The fencing is torn through, so I step over it without much harm and search and pinpoint a lenyora. He’s a shady looking boy with pants high above his ankles and hands tucked into his pockets, shivering from the chill. His dark eyes are locked down at a body huddled at his feet, hands tied together. Perfect. A crime-druggie boy never disappoints.
“S’beno,” I say.
His head jerks up in relief. “Ao sister, z’khipane? What took you long?”
“Time.” I stare down at the culprit on the floor.
Michael Mackerel, a white, fat beefy man, stares at me with shocked eyes. “Little Zahra,” he says. The Magi Bio-engineer was my father’s closest friend.
“Tanki, S’beno,” I say. “No problems?” I add in Setswana.
I don’t trust the head-shake he gives me, but he delivered and I must pay him. S’beno holds one hand out respectfully while the other cups it and I drop a powdered drug in a plastic bag into his smoke-smothered hands.
He claps his hands together before kissing them. “Ah sho, sho skeem saka. Sharpo sharpo. ” He leaves, drawing a Craven-A from his pockets and lighting it. I watch the smoke curl from his mouth as he turns to wave.
“What are you going to do to me?” Michael’s voice trembles.
“I came to see you off,” I say.
“See me off? What you going on about?”
I keep quiet and this keeps him on edge. Good.
“I need a ride, Michael. Teleporting is far too expensive, and as you’ve seen money doesn’t grow on our trees. Hardly any trees grow in my poor Old Naledi.”
“You’re running away?” His laughter rolls him to the ground. “Where to? You can’t run from the sky, sweetness.”
But you can run to the skies, to where it all started; to where Papa started and died. The truth lies in the skies. Hung in the sky, the moon is a large lucent eye charging the air with a strange eeriness. The black clothing I wear won’t help hide me from that all-seeing eye.
“Each important national figure is given a Being of the Sky—a Thunder— as a protector,” I say. “And any threat or injury to their life is a calling. It used to be just a threat that could call a Thunder from the skies, but the expenses are too high—people die from their electrifying flight to our land. Now only damage so severe that it can cause death can call the Protector of a National Figure.”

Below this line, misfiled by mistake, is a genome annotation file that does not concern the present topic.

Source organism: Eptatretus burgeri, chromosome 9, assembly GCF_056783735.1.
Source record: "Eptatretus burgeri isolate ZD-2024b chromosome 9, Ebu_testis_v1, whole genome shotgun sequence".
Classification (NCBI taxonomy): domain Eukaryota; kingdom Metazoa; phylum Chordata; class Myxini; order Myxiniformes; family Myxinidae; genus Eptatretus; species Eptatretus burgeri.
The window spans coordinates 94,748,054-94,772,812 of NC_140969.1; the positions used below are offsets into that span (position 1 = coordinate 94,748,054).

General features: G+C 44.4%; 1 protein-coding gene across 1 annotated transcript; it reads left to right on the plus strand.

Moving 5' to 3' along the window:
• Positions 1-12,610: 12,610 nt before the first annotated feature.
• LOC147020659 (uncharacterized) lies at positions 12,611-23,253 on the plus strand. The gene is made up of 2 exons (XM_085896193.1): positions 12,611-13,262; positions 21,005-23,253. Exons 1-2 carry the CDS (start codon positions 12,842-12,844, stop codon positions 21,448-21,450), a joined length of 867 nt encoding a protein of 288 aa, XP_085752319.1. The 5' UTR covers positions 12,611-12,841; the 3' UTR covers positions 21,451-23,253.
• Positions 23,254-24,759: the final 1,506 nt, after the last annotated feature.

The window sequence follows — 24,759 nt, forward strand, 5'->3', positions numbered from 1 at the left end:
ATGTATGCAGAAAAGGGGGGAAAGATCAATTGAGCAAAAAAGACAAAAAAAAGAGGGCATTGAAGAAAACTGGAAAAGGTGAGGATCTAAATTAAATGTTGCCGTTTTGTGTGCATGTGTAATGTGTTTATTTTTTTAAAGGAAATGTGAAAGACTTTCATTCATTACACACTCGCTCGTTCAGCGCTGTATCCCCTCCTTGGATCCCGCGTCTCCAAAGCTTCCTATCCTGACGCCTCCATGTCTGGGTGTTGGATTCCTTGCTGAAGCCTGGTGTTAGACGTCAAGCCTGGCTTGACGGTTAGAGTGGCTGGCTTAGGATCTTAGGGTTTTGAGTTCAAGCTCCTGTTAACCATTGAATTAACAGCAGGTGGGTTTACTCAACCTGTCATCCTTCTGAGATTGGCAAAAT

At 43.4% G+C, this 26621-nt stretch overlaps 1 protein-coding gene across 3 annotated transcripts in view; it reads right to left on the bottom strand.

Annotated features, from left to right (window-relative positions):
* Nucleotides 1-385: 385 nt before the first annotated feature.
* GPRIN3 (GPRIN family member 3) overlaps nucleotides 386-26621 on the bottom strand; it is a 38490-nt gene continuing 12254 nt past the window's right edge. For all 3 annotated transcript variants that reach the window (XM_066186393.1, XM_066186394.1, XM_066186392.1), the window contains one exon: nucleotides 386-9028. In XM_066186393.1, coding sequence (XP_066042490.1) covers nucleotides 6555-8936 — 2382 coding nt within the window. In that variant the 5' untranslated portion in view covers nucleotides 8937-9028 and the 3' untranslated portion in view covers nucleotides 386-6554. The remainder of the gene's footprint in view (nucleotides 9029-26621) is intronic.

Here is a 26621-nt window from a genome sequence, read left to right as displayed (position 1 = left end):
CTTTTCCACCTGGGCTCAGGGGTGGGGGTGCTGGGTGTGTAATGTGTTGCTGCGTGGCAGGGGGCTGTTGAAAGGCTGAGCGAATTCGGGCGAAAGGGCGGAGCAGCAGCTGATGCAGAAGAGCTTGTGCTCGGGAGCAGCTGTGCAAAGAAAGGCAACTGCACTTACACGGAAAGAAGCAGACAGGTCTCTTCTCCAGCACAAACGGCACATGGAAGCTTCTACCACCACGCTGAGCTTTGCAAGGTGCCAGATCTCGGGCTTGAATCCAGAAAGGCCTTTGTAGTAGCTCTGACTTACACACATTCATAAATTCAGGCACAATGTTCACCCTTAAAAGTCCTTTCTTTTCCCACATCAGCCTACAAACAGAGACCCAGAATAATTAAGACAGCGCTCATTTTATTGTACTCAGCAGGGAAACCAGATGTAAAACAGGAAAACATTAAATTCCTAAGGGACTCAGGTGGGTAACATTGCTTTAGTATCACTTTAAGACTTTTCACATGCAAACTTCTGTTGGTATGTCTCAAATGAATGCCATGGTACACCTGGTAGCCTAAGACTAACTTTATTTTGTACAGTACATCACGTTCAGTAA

The first time I saw a Being’s soul on fire, a kaleidoscope burst of intermixing neons: yellows, oranges, blues and greens across the dark skyline, aflame, wild and alive, I thought, how beautiful death can be sometimes…and how cruel.
I was nine years old.
Wunmi Nazer was eight years older when she killed a Being of The Sky along with 1187 others in Zaria, Nigeria. My fingers tremble at the thought, a shard of glass too sharp to swallow. I’m going to beat that record. My country, Botswana, a mass covered by the Kalahari Desert and baked under the sleepless, warm sun, will be listed as a country harbouring a child criminal.
I have to be brave. Brave, and get it over with.
Michael’s eyes glisten at the true essence of my plan, and he looks at the tracks dismally like I kicked him in the nuts. He is an important national figure like my father was, a creator of humans programmed to follow the nation’s Instructions for life, work and love. I don’t want to be a Prog. This is my body. It’s always been mine. I won’t lose it.
He grits his teeth together and says, “How does it feel now to realize you were as much under the knife as the victims you and your father practiced on? Karma’s a bitch honey, and you ain’t no better than it.”
I ignore him. “History, it enjoys haunting the present day, coming uninvited. But today a memory of it will keep it alive to the future. You will be a constructive element of that memory. The thought that I will be the catalyst barely changes my mind.” I try to switch my heart off, like Papa taught me before we sliced a human open. “Ease the scalpel in slowly,” Papa would say, “it’s best people are distracted by the initial pain before you go out with a bang.”
“The way you speak, you don’t sound like a sixteen year old.”